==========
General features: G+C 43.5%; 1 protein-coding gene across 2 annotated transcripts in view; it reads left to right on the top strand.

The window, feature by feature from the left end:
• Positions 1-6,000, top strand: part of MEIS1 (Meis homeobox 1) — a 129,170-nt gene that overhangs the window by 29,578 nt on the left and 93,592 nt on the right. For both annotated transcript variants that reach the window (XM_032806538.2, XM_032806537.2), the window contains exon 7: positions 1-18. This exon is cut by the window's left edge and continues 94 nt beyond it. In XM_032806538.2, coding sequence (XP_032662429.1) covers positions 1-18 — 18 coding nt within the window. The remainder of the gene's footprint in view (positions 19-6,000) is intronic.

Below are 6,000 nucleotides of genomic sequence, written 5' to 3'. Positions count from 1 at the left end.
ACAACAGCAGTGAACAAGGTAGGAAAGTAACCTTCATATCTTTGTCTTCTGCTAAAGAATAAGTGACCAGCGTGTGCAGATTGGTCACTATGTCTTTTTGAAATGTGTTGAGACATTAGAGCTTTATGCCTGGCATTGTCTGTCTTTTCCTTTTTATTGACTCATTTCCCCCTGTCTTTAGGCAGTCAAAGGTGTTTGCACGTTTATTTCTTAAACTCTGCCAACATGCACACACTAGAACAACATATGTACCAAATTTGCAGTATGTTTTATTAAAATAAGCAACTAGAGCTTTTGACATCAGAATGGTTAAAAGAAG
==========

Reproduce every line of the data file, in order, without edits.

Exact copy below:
General features: G+C 43.5%; 1 protein-coding gene across 2 annotated transcripts in view; it reads left to right on the top strand.

The window, feature by feature from the left end:
• Positions 1-6,000, top strand: part of MEIS1 (Meis homeobox 1) — a 129,170-nt gene that overhangs the window by 29,578 nt on the left and 93,592 nt on the right. For both annotated transcript variants that reach the window (XM_032806538.2, XM_032806537.2), the window contains exon 7: positions 1-18. This exon is cut by the window's left edge and continues 94 nt beyond it. In XM_032806538.2, coding sequence (XP_032662429.1) covers positions 1-18 — 18 coding nt within the window. The remainder of the gene's footprint in view (positions 19-6,000) is intronic.

Below are 6,000 nucleotides of genomic sequence, written 5' to 3'. Positions count from 1 at the left end.
ACAACAGCAGTGAACAAGGTAGGAAAGTAACCTTCATATCTTTGTCTTCTGCTAAAGAATAAGTGACCAGCGTGTGCAGATTGGTCACTATGTCTTTTTGAAATGTGTTGAGACATTAGAGCTTTATGCCTGGCATTGTCTGTCTTTTCCTTTTTATTGACTCATTTCCCCCTGTCTTTAGGCAGTCAAAGGTGTTTGCACGTTTATTTCTTAAACTCTGCCAACATGCACACACTAGAACAACATATGTACCAAATTTGCAGTATGTTTTATTAAAATAAGCAACTAGAGCTTTTGACATCAGAATGGTTAAAAGAAG